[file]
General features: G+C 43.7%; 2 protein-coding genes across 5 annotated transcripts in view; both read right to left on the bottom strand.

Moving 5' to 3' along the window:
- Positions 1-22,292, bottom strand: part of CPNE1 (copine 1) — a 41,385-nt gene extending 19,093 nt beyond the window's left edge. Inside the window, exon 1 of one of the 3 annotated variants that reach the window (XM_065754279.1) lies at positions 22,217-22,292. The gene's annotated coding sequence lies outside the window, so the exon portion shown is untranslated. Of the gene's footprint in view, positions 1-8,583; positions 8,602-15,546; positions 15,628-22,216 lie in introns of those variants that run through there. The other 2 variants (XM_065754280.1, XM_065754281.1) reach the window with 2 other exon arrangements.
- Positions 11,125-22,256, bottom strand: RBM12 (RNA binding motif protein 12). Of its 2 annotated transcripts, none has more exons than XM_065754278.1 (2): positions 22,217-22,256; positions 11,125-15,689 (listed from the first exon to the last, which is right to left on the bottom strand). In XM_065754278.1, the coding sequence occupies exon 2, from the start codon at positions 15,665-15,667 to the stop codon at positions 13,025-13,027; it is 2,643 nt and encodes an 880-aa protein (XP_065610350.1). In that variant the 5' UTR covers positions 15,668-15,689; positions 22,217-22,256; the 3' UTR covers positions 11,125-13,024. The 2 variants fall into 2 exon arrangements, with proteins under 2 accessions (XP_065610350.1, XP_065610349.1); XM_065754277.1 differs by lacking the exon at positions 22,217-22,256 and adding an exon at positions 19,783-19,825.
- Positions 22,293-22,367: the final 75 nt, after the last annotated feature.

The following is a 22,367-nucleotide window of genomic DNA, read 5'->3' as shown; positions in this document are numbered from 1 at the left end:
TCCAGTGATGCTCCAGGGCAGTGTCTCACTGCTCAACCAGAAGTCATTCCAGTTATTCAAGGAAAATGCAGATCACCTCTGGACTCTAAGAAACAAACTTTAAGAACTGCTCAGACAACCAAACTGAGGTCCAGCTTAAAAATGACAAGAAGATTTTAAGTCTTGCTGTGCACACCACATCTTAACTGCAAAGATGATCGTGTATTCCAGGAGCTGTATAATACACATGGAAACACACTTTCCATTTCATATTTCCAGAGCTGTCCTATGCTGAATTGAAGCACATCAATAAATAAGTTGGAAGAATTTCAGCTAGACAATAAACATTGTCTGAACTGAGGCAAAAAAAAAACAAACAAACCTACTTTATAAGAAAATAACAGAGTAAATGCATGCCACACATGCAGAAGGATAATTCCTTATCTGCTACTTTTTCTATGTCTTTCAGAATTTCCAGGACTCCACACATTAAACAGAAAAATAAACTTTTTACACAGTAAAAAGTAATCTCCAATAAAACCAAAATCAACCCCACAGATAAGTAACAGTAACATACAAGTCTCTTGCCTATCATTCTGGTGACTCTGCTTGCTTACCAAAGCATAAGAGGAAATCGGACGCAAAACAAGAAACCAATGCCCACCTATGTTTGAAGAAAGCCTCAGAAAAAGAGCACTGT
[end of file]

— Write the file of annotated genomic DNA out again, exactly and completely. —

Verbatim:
General features: G+C 43.7%; 2 protein-coding genes across 5 annotated transcripts in view; both read right to left on the bottom strand.

Moving 5' to 3' along the window:
- Positions 1-22,292, bottom strand: part of CPNE1 (copine 1) — a 41,385-nt gene extending 19,093 nt beyond the window's left edge. Inside the window, exon 1 of one of the 3 annotated variants that reach the window (XM_065754279.1) lies at positions 22,217-22,292. The gene's annotated coding sequence lies outside the window, so the exon portion shown is untranslated. Of the gene's footprint in view, positions 1-8,583; positions 8,602-15,546; positions 15,628-22,216 lie in introns of those variants that run through there. The other 2 variants (XM_065754280.1, XM_065754281.1) reach the window with 2 other exon arrangements.
- Positions 11,125-22,256, bottom strand: RBM12 (RNA binding motif protein 12). Of its 2 annotated transcripts, none has more exons than XM_065754278.1 (2): positions 22,217-22,256; positions 11,125-15,689 (listed from the first exon to the last, which is right to left on the bottom strand). In XM_065754278.1, the coding sequence occupies exon 2, from the start codon at positions 15,665-15,667 to the stop codon at positions 13,025-13,027; it is 2,643 nt and encodes an 880-aa protein (XP_065610350.1). In that variant the 5' UTR covers positions 15,668-15,689; positions 22,217-22,256; the 3' UTR covers positions 11,125-13,024. The 2 variants fall into 2 exon arrangements, with proteins under 2 accessions (XP_065610350.1, XP_065610349.1); XM_065754277.1 differs by lacking the exon at positions 22,217-22,256 and adding an exon at positions 19,783-19,825.
- Positions 22,293-22,367: the final 75 nt, after the last annotated feature.

The following is a 22,367-nucleotide window of genomic DNA, read 5'->3' as shown; positions in this document are numbered from 1 at the left end:
TCCAGTGATGCTCCAGGGCAGTGTCTCACTGCTCAACCAGAAGTCATTCCAGTTATTCAAGGAAAATGCAGATCACCTCTGGACTCTAAGAAACAAACTTTAAGAACTGCTCAGACAACCAAACTGAGGTCCAGCTTAAAAATGACAAGAAGATTTTAAGTCTTGCTGTGCACACCACATCTTAACTGCAAAGATGATCGTGTATTCCAGGAGCTGTATAATACACATGGAAACACACTTTCCATTTCATATTTCCAGAGCTGTCCTATGCTGAATTGAAGCACATCAATAAATAAGTTGGAAGAATTTCAGCTAGACAATAAACATTGTCTGAACTGAGGCAAAAAAAAAACAAACAAACCTACTTTATAAGAAAATAACAGAGTAAATGCATGCCACACATGCAGAAGGATAATTCCTTATCTGCTACTTTTTCTATGTCTTTCAGAATTTCCAGGACTCCACACATTAAACAGAAAAATAAACTTTTTACACAGTAAAAAGTAATCTCCAATAAAACCAAAATCAACCCCACAGATAAGTAACAGTAACATACAAGTCTCTTGCCTATCATTCTGGTGACTCTGCTTGCTTACCAAAGCATAAGAGGAAATCGGACGCAAAACAAGAAACCAATGCCCACCTATGTTTGAAGAAAGCCTCAGAAAAAGAGCACTGT